The real access issue this weekend is going to be the marathon, so be sure to know the route! Knowing the times will help, too. If you are staying downtown, you should be golden, but even getting to the Hill Street Parking Deck will require you to cross a couple route paths – leave extra time. The races begin at 7 a.m. and the first panel begins at 9:30 a.m., some planning will be required, especially if you are coming from Urbana or driving in from out of town.
Not to mention, there’s a protest March for Science in the evening (5-7 p.m.) which will restrict the sidewalks, and oh yeah, it’s Record Store Day, so street parking will be premium.
Don’t worry, though, you won’t need to drive to get something to eat. If you’re a die-hard don’t-leaver, Ms. Ludwig assures me there will be options right in the street out front, as has been tradition for the past few years. Charity’s Catering is bringing the banging barbeque under the tent, Hendrick House food truck will of course attend, and Caribbean Grill will also be available.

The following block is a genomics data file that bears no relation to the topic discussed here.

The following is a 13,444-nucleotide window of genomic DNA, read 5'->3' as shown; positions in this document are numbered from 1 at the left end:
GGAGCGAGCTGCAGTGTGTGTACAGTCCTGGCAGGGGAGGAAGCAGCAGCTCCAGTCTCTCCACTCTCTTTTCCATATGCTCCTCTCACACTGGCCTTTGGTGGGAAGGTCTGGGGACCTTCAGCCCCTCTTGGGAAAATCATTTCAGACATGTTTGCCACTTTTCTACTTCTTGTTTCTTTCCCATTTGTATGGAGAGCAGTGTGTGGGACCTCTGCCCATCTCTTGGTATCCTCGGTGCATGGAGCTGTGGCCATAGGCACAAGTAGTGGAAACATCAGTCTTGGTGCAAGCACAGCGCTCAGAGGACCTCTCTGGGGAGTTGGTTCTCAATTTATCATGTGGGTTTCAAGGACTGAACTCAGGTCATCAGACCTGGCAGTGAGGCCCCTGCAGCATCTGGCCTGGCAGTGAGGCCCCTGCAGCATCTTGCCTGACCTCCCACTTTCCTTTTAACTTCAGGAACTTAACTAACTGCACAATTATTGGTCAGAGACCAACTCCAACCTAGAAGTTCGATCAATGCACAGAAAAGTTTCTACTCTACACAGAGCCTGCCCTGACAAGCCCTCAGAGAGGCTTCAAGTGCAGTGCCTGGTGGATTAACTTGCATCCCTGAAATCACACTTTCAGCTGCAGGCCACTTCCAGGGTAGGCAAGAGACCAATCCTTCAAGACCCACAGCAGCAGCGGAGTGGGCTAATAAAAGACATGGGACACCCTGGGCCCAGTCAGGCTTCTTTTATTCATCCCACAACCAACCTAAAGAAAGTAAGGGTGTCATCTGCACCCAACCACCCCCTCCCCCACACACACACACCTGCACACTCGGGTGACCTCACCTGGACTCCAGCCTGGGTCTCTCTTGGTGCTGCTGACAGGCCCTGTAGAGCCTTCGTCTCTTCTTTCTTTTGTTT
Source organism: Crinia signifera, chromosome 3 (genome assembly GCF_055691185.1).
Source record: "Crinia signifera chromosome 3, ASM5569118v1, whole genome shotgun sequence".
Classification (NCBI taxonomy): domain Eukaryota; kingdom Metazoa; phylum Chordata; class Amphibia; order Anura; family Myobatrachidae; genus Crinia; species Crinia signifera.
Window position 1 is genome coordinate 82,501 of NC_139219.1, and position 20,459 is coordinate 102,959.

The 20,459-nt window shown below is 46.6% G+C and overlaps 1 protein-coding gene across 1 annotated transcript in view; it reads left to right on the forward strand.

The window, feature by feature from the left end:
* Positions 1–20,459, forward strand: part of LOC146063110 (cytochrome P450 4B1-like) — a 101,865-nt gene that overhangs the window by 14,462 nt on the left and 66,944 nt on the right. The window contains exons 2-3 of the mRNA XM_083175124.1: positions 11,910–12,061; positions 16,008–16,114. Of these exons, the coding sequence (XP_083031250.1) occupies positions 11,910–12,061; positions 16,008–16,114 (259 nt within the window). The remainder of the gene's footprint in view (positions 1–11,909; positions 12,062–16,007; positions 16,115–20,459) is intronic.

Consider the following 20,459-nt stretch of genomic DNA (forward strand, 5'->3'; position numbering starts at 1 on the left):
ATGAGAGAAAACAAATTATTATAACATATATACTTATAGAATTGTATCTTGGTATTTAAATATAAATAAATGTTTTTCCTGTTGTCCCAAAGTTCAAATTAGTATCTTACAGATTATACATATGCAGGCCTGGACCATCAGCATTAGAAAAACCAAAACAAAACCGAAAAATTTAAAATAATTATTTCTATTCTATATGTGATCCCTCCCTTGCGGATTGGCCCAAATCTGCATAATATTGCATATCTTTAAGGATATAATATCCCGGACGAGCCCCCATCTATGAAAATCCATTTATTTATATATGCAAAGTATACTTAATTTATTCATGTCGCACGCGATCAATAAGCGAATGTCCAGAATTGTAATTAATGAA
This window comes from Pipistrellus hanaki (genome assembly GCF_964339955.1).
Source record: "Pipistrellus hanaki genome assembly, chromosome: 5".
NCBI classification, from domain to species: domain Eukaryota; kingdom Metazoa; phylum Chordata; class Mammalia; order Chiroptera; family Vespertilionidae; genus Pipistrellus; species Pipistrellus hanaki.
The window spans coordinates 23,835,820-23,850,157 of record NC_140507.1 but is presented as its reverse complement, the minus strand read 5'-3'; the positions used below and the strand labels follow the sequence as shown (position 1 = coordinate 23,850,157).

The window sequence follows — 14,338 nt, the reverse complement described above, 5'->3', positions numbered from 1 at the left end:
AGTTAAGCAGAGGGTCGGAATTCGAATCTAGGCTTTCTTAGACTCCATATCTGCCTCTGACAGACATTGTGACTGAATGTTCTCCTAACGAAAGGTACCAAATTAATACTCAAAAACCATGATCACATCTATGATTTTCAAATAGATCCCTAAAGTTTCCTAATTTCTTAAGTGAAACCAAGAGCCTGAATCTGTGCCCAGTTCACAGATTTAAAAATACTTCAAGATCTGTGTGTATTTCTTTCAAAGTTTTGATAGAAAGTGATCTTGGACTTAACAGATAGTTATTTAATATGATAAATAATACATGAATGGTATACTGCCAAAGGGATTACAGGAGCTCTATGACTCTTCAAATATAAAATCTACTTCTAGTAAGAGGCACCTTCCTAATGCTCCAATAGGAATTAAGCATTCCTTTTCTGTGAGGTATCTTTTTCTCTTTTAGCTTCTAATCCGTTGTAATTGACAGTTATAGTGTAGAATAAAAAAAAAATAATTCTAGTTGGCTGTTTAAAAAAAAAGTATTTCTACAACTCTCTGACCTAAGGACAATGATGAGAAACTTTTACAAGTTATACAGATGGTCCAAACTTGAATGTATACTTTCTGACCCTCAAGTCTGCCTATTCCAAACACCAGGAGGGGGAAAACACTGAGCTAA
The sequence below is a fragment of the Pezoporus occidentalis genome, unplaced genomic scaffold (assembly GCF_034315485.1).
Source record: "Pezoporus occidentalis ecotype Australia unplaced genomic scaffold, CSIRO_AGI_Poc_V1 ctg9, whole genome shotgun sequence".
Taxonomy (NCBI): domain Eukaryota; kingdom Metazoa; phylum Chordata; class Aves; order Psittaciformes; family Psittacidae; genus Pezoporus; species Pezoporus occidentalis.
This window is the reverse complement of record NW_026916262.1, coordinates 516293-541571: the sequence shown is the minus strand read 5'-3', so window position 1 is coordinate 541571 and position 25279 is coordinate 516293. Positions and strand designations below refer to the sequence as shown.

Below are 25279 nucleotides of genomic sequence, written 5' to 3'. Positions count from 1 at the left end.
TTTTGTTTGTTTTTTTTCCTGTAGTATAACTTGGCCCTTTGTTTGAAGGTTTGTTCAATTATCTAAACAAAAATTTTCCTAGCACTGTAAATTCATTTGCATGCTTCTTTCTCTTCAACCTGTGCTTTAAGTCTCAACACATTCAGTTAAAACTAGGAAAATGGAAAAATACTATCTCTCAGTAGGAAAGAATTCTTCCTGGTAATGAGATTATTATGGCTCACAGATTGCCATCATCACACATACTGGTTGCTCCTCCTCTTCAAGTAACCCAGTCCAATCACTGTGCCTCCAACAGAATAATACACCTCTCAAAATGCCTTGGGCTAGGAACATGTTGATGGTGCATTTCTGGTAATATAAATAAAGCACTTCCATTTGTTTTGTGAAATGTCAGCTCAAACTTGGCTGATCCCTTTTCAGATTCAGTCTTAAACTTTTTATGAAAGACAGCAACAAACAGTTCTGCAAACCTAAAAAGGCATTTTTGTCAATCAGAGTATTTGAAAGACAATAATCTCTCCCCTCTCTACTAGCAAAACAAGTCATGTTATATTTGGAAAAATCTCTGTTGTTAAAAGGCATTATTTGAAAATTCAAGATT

Of course, if you prefer a little break and some human interaction and delicious libations, there is no shortage of options within walking distance for all tastes and budgets. Thankfully, locals know there isn’t any true “fast food” nearby, but I consider that an advantage. Any of the locally-owned cafes will be have some grab-n-go options that will actually taste fresh and contain real vegetables.
Let’s face it, three full days and two half-days is a long time to sit, even with stretch-breaks. Maybe you have a festival pass but documentaries aren’t your thing. Maybe you just need some fresh air. Aside from the already mentioned events, there is always something going on in town. Hit up Smile Politely’s Weekender feature for some ideas about what to do before, after, or during. It’s Earth Day and Record Store Day, as well as the weekend in a college town known for its music scene. Have at it.